sbiewald373444dBtrfs and LVM don't contradict each other...
nitwhiz1144344dHehe you said "easier to manage" and "LVM" in the same sentence, i got the joke
Backup a database using LVM only seems like a __bad__ idea.
BTRFS is afaik CoW. As such - usage > 80 % - performance bye bye.
I think BTRFS has become better, at least when you don't use RAID mode.
I'd choose LVM over BTRFS - simply because LVM isn't a filesystem.
I dislike complex filesystems for a simple reason: because they're complex.
There are myriads of combinations which might lead to problems - mostly bound to specific kernel versions.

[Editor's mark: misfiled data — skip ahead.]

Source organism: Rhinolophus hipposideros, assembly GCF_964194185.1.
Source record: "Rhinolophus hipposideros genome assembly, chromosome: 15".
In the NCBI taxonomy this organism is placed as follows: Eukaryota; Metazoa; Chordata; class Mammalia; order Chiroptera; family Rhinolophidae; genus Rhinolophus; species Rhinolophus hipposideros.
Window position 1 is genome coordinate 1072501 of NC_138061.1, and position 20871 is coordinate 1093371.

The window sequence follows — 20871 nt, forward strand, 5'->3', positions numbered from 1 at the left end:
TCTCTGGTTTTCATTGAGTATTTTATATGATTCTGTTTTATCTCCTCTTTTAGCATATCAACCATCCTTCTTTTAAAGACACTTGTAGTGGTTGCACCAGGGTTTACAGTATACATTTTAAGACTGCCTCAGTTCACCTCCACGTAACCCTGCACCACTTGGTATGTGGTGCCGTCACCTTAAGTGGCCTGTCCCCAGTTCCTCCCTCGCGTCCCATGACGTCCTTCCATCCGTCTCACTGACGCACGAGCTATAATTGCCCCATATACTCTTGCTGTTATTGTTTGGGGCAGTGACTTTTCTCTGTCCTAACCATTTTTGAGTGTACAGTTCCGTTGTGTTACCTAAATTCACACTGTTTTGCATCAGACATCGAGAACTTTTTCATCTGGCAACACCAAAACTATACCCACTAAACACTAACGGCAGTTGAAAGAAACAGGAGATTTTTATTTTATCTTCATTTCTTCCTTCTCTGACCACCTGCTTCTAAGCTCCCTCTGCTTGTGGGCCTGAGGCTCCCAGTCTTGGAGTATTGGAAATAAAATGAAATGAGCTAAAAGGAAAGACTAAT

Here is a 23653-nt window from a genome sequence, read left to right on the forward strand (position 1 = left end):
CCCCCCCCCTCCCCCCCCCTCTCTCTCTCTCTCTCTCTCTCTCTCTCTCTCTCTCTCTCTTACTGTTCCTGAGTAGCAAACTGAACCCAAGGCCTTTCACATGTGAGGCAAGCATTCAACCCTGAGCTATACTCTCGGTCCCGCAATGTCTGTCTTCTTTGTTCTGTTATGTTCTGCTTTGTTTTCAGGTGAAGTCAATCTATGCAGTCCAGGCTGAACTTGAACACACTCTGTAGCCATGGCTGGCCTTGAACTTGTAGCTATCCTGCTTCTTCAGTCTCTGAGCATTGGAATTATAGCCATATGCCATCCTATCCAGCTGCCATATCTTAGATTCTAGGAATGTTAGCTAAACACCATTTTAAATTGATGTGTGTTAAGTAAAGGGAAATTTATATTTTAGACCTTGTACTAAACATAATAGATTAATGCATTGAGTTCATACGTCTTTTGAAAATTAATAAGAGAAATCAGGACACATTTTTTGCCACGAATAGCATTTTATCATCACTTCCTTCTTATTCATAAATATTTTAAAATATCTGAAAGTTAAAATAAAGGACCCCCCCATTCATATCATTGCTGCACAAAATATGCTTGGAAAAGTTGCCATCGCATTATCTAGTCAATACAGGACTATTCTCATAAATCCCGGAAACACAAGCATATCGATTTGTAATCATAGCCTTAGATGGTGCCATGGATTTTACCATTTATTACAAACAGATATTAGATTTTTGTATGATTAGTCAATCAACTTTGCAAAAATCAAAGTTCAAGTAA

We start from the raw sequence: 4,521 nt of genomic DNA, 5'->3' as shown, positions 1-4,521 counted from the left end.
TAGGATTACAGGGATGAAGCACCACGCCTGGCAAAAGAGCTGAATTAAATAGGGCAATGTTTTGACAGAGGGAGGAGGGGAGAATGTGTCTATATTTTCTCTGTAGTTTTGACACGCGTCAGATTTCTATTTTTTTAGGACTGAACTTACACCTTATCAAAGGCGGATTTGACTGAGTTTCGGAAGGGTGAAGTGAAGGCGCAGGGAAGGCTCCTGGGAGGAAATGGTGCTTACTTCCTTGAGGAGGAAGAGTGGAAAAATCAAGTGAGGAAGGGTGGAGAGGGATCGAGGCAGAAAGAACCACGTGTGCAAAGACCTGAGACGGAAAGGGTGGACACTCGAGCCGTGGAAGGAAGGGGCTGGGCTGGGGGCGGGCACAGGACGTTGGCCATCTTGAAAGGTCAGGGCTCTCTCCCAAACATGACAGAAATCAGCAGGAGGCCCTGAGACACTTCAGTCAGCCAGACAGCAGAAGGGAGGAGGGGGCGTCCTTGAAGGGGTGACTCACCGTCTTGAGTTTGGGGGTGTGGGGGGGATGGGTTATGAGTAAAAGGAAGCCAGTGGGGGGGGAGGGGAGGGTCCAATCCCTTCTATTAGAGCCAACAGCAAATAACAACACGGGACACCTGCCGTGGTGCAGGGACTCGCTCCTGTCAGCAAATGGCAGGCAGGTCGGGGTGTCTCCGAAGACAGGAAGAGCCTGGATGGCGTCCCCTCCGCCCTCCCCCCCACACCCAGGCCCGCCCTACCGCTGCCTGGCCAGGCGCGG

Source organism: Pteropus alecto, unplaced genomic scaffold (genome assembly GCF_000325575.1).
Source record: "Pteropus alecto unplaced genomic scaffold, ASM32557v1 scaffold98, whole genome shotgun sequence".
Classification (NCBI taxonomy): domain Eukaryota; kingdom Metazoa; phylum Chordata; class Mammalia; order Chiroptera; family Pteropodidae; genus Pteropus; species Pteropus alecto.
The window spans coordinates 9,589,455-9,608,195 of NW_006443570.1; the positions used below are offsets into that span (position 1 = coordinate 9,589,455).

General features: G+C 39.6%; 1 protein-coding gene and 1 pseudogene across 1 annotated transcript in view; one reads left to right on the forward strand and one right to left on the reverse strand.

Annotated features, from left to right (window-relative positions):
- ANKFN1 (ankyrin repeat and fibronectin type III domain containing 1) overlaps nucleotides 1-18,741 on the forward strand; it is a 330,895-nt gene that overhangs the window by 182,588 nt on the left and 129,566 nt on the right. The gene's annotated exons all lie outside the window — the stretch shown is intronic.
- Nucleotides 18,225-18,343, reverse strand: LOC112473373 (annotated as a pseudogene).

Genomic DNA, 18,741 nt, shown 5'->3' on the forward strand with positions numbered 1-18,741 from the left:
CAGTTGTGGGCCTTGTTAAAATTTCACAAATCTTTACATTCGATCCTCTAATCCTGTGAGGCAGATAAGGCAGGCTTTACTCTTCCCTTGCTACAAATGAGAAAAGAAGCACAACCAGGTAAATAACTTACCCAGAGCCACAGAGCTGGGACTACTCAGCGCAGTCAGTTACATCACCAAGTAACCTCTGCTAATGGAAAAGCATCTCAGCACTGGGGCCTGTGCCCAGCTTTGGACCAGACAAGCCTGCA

I don't hate ZFS or BTRFS - but I wouldn't run a database on it.
Coming back to first statement: using only LVM / FS snapshots is a bad idea... Since there are running transactions and you end up with an unclean backup in most cases.
Most databases provide an backup / read lock, when used in tandem you can be sure that the backup is clean.
Another reason I'd stay away from CoW filesystems is the fragmentation issue and possible lock contention.
LVM might be slower (depending on configuration/type) than BTRFS, but you'll have fewer nightmares and especially less maintenance work.
@IntrusionCM I simplified just so that I did not have to describe it all. Yes, I am aware that a simple snapshot and of a running DB is a terrible idea and the days would never be consistent.
When doing such backup, I flush all tables with a readlock, then create the snapshot and release the lock. That way data is always consistent.
And finally mount the snapshot and back its contents up, then remove it, keeping the snapshot around would just lead into it filling up and invalidating.